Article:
It's hard to feel passionate about the work we do and the contributions we make when they lack any connection to our deepest desires.  I am beginning to believe that it is the reconnection to our desires that is the catalyst for remarkable change to occur.  Gaining clarity over our desires not only provides us with the destination, but it fuels the trip.  Without it?  We're likely to get caught up in doing and being and going something/somewhere less meaningful or fulfilling.  We're living.  We may even be 'successful' by other people's standards, but at what cost to us?

How much more excititng and energizing to be engaging in activities that feed and fulfill our desire, that move us toward our hidden, and all too often, unspoken dreams?  If this stirs in you a spark of wanting, a 'desire' for more, then I invite you to begin to reconnect with your desires and passions.

Exercise:  (I somehow always manage to work some kind of homework in, don't I?)  You've spent years, perhaps even decades, in stifling and burying your desires.  Don't expect them to reveal themselves to you overnight.  Though...  certainly be open to it should it happen that way for you!

  • Consider - if there was enough money in whatever you chose to be or do...
      • What would you be...
      • What would you do...
      • ... and... most importantly...why?
  • Explore - how you felt as you answered the above questions.  What does it reveal to you about your desires?  Is there a way to begin integrating more of it into your life right now, no matter how small?  If yes...  then get started and do it!
Remember, no more effort is required to aim high in life, to demand abundance and prosperity, than is required to accept misery and poverty    
                                                                                                      Napoleon Hill

Friday, April 16, 2010

Spring Clean Your Career Clutter!

Just as we tend to accumulate too much extraneous 'stuff' around the house, our careers can also become cluttered.  Over the years we tend to accumulate a lot of habits, processes, ideas and people that no longer serve us in moving along our chosen career path.  Sometimes, we have collected so much of this 'stuff' that our path becomes obscured.  If you've seen the show 'Hoarders', or the others like it, you now have a visual representation of what you may be having to wade through while trying to progress at work.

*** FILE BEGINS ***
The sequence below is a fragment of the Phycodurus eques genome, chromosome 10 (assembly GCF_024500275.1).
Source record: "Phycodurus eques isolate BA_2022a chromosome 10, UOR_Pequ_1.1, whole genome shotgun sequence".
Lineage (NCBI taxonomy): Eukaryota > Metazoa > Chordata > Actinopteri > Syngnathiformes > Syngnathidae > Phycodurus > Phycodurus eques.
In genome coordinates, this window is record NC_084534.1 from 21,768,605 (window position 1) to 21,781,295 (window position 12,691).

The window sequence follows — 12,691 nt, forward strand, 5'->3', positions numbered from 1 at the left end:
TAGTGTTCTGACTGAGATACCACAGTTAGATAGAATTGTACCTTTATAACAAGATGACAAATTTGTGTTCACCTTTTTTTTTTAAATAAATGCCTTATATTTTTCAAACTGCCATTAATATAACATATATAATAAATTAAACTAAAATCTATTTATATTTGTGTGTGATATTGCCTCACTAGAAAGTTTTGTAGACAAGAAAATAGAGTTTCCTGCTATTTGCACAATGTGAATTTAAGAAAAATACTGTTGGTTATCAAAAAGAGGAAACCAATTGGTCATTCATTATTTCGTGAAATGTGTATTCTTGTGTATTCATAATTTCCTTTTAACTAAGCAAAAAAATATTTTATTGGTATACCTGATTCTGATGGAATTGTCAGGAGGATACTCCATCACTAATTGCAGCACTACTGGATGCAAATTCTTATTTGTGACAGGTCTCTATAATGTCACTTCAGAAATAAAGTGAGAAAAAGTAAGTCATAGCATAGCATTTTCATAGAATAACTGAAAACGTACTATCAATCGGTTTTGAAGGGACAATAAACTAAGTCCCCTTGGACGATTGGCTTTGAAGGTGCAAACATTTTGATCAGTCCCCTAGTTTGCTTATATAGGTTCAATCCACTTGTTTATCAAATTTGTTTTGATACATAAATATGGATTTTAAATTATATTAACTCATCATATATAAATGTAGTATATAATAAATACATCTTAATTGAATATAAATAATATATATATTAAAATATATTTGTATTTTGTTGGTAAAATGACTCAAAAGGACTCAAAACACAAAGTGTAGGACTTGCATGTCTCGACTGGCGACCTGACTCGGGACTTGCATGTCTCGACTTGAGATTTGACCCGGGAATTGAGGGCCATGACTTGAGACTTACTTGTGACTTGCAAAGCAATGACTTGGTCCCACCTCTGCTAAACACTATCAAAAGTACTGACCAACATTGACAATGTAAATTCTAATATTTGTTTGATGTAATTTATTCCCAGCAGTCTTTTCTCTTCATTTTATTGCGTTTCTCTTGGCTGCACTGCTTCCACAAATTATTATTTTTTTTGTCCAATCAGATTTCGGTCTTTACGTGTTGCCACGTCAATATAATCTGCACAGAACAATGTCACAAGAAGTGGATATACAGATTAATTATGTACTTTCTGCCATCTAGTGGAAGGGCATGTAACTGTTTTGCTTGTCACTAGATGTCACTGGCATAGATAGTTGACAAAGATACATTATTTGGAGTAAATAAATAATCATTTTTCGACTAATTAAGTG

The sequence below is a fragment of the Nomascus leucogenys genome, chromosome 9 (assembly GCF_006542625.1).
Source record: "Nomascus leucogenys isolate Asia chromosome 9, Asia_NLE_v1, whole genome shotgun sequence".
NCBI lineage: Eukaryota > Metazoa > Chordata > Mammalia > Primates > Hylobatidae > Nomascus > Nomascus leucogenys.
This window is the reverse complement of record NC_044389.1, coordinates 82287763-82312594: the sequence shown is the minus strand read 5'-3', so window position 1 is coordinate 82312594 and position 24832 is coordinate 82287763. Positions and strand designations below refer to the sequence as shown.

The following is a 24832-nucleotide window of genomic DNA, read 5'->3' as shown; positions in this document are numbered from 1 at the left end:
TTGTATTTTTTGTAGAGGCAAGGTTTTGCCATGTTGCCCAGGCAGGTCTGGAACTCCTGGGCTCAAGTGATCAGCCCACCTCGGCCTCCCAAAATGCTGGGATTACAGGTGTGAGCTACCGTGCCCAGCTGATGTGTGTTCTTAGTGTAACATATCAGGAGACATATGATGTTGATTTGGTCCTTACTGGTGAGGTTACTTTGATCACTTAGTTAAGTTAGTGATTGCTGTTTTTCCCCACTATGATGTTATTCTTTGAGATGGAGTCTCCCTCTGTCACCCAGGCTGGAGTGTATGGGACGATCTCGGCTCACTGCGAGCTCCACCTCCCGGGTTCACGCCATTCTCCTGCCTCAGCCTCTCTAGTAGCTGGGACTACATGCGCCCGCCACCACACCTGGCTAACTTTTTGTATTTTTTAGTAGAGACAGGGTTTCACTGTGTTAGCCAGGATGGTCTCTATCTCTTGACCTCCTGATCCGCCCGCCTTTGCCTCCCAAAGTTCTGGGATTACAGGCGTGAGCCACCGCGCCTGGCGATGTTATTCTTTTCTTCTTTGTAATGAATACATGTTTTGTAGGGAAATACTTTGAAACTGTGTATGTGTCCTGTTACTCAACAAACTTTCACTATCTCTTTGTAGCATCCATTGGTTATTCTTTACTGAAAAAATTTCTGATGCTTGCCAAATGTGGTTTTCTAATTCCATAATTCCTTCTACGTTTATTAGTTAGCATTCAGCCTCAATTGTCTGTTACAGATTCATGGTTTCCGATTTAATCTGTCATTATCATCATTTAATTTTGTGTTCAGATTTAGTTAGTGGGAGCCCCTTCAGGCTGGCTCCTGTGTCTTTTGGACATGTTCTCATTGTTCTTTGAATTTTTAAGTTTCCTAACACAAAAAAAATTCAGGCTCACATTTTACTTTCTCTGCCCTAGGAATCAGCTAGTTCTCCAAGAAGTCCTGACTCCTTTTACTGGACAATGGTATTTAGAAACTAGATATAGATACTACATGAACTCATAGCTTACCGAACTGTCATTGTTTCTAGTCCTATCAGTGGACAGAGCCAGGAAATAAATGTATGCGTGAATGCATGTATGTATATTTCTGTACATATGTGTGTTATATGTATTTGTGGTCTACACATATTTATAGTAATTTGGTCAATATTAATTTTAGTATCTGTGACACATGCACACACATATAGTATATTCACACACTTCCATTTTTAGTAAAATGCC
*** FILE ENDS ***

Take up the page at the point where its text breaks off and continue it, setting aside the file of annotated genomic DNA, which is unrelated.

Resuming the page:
Use the following points to help you get rid of that clutter, clear out the waste and to redefine your career path!

1.  Dust off that career plan that you made decades ago.  Take a look at where you are, both in terms of your career and life.  Where would you like your life to take you over the next 5 or 10 years and what role can/should your career play in fulfilling this?  Your career is not an isolated element in your life - it is an integral part of it.  Therefore, it should be viewed from within a whole-life perspective.  Once you have that bigger vision of what you want for yourself, break it down to consider what you can do this year to move it forward.  Each year you should repeat this exercise, reviewing what you accomplished the year before and determining what new steps need to be taken in the upcoming year to build on that past year's momentum. 

2.  Using the above plan, consider...are you spending your time on the activities that matter, or have you gotten bogged down in completing a lot of busy-making tasks?  You know... those activities that seem to keep you hustling and that fill your day, but do nothing to move you or your key objectives forward.  If so... start tossing!  This may require a more disciplined approach to the use of the word 'no' than you've been exercising up until now.  Too many of us get caught up in the cycle of 'busy-ness' without really qualifying the value of the activities we are engaged in.  For others, it is more an issue of getting caught up in doing for others and finding little to no time left over to doing anything for ourselves.  To get ahead we need to start thinking more strategically.  Your time is limited.  Therefore, you need to be spending 80% of your time on the 20% of the activities that net you the biggest results.